A different membrane suppressor is disclosed in EPA Publication WO 99/44054. The suppressor is of the membrane suppressor type even though it includes a flow-through suppressor bed of ion exchange resin. The bed has a liquid sample inlet and an outlet section, a first electrode in an electrode chamber is adjacent to the suppressor inlet section. A barrier separates the suppressor bed from the electrode chamber, preventing significant liquid flow but permitting transport of ions. A second electrode is in electrical communication with said resin bed outlet section. A recycle conduit provides fluid communication between the suppressor outlet and the electrode inlet. In one embodiment of the disclosed method for anion analysis, effluent from a chromatography column is suppressed in cation exchange resin in the suppressor. The effluent from the suppressor flows past a detector and is recycled to the electrode chamber including a cathode. An electrical potential is applied between the cathode and an anode in electrical communication with the suppressor bed. Water is electrolyzed at the anode to generate hydronium ions to cause cations on the cation exchange resin to electromigrate toward the barrier and to be transported across said barrier toward the cathode while water in the cathode chamber is electrolyzed to generate hydroxide ions which combine with the transported cations to form cation hydroxide in the electrode chamber.
According to the present invention, ionic species in an aqueous sample stream are analyzed by the method of (a) chromatographically separating the ionic species in the presence of an aqueous eluent solution comprising electrolyte to form a chromatographic effluent, (b) suppressing the electrolyte in the chromatography effluent by flowing the same through a suppressor (e.g., a membrane suppressor) to form a suppressed effluent, (c) detecting the ionic species in said suppressed effluent, and (d) regenerating the suppressor by flowing a mixture of a gas stream and a regenerant liquid stream through the suppressor.
The gas stream may be generated by flowing the detected suppressed effluent through an electrolytic gas generator which electrolyzes water in the effluent to hydrogen and oxygen gas.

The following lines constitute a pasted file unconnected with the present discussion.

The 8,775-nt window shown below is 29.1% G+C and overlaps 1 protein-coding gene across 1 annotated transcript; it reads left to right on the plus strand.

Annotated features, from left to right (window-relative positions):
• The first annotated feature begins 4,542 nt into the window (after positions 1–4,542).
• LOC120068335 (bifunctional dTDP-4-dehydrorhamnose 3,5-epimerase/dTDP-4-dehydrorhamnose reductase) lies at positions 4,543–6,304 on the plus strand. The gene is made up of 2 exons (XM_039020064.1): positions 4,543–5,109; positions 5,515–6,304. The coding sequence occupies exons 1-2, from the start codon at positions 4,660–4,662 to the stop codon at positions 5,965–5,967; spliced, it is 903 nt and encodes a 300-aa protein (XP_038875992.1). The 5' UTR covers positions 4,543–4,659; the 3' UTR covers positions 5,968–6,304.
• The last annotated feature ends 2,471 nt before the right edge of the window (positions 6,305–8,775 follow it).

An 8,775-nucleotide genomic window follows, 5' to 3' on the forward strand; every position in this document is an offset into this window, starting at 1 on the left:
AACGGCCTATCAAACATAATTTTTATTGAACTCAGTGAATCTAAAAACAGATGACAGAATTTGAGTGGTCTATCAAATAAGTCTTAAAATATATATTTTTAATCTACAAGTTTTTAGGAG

Also, pressurized gas may be directed into a reservoir of regenerant liquid for flow from said reservoir to said regenerant flow channel.
The apparatus for ion analysis according to the invention includes (a) a chromatographic separator for separating ionic species in a liquid sample, (b) a suppressor for suppressing electrolyte in chromatography effluent eluting from said chromatographic separator having an inlet and an outlet, (c) a source of a regenerant liquid stream in fluid communication with the inlet of the suppressor, (d) a source of a gas stream in fluid communication with the inlet of the suppressor, and (e) a detector for detecting ionic species in the effluent from said suppressor outlet and in fluid communication therewith.
FIGS. 1-3 are different embodiments of flow systems using the gas-assisted invention.
FIGS. 4, 5, and 5A are embodiments of gas-assisted reservoirs according to the invention.
FIGS. 6 and 7 are embodiments of flow systems using gas generators according to the invention.
FIGS. 8 and 9 are experimental results illustrating reduction in detection noise according to the invention.
The system of the present invention is useful for determining a large number of ionic species so long as the species to be determined are solely anions or solely cations. A suitable sample includes surface waters, and other liquids, such as industrial chemical wastes, body fluids, beverages, such as fruits and wines, and drinking water. When the term “ionic species” is used herein, it includes species in ionic form and components of molecules which are ionizable under the conditions of the present system.
In general terms, the present invention relates to the use of a gas in combination with a regenerant liquid used to regenerate the suppressor used in ion chromatography. The purpose of the suppressor is to reduce the conductivity, and hence noise, of the analysis stream background while enhancing the conductivity of the analytes (i.e., increasing the signal/noise ratio), while maintaining chromatographic efficiency. Thus, the following parameters are important to the performance of the suppressor: (1) capacity of the suppressor, measured as μEg/mL of the suppressor resin; (2) the volume of the suppressor; (3) the ratio of the i.d. to the length of the suppressor; and (4) background conductivity measured as μS/cm for each device.
As will be described in more detail, the use of a gas stream mixed with the liquid regenerant stream provides a number of significant potential benefits. It can increase the fluid velocity through the suppressor, increase the capacity of the suppressor, increase the speed of suppression, reduce equilibration time, reduce detection noise, reduce operational and disposal costs, and reduce regenerant consumption for the non-recycle mode suppression.